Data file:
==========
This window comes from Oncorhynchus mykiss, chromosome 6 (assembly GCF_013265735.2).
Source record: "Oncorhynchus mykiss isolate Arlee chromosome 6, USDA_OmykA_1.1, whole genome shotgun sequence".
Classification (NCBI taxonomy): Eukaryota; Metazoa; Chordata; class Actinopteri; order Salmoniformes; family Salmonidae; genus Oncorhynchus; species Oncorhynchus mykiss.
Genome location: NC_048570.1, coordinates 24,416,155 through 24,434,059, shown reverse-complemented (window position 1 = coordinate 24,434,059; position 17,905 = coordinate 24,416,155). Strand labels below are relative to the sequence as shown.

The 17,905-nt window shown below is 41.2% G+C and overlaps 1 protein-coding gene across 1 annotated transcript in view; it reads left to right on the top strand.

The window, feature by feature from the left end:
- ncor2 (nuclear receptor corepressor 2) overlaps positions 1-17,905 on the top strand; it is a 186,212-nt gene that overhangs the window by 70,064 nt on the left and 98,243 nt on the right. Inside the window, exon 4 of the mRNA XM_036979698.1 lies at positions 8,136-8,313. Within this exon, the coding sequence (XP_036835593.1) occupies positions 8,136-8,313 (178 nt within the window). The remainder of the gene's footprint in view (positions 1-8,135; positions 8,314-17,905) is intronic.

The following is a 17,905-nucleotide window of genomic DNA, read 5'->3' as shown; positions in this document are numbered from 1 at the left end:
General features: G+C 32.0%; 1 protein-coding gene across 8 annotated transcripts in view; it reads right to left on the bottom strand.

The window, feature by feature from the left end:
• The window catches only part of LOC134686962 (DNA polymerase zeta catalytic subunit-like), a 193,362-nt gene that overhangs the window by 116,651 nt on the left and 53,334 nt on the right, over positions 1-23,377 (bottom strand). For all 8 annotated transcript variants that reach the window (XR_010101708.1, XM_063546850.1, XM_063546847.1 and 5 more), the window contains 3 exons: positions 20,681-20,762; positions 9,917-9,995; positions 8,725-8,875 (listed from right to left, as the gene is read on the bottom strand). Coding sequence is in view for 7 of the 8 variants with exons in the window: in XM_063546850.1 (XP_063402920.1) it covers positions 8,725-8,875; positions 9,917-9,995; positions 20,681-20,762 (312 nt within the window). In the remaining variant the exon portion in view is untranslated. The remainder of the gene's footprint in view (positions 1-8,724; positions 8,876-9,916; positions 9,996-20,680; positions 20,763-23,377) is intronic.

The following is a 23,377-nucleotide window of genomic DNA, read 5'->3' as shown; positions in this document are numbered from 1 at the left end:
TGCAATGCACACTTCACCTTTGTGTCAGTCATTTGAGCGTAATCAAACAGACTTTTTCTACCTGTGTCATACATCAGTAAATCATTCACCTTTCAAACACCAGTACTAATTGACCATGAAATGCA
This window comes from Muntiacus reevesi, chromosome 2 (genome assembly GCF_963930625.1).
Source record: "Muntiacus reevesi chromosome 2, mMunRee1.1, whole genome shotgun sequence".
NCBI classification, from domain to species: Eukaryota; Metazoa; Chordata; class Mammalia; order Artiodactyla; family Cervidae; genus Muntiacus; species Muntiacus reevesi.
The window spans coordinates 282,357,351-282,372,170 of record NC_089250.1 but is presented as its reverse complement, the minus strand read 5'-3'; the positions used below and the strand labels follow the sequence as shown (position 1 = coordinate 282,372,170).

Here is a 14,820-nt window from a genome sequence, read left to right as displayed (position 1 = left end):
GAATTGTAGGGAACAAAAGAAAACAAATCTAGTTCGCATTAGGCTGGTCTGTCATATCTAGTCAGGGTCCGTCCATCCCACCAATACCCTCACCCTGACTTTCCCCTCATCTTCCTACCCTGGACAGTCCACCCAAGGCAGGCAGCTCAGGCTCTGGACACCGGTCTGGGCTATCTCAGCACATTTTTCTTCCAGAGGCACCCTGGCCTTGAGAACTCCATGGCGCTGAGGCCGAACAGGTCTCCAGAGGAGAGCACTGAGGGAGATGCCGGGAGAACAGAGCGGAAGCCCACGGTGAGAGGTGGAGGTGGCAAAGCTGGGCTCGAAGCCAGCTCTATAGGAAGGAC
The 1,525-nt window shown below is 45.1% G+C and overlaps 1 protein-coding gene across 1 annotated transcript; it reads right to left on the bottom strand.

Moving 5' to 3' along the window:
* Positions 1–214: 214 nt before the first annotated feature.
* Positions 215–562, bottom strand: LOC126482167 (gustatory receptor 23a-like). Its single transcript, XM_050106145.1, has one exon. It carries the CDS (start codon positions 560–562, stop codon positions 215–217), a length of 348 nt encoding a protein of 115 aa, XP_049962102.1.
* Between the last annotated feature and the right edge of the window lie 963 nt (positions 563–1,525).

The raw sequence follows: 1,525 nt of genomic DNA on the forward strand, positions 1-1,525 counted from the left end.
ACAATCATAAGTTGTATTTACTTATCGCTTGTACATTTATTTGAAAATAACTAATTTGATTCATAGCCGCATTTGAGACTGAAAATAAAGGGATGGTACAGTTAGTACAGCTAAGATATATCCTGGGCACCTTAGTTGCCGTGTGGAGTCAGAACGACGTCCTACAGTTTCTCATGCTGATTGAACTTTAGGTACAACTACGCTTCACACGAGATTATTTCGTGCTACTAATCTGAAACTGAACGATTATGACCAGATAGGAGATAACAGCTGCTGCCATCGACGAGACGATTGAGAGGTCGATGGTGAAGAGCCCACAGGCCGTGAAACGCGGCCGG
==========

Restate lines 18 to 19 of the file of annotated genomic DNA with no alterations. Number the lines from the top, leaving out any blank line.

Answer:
Here is a 14,820-nt window from a genome sequence, read left to right as displayed (position 1 = left end):
GAATTGTAGGGAACAAAAGAAAACAAATCTAGTTCGCATTAGGCTGGTCTGTCATATCTAGTCAGGGTCCGTCCATCCCACCAATACCCTCACCCTGACTTTCCCCTCATCTTCCTACCCTGGACAGTCCACCCAAGGCAGGCAGCTCAGGCTCTGGACACCGGTCTGGGCTATCTCAGCACATTTTTCTTCCAGAGGCACCCTGGCCTTGAGAACTCCATGGCGCTGAGGCCGAACAGGTCTCCAGAGGAGAGCACTGAGGGAGATGCCGGGAGAACAGAGCGGAAGCCCACGGTGAGAGGTGGAGGTGGCAAAGCTGGGCTCGAAGCCAGCTCTATAGGAAGGAC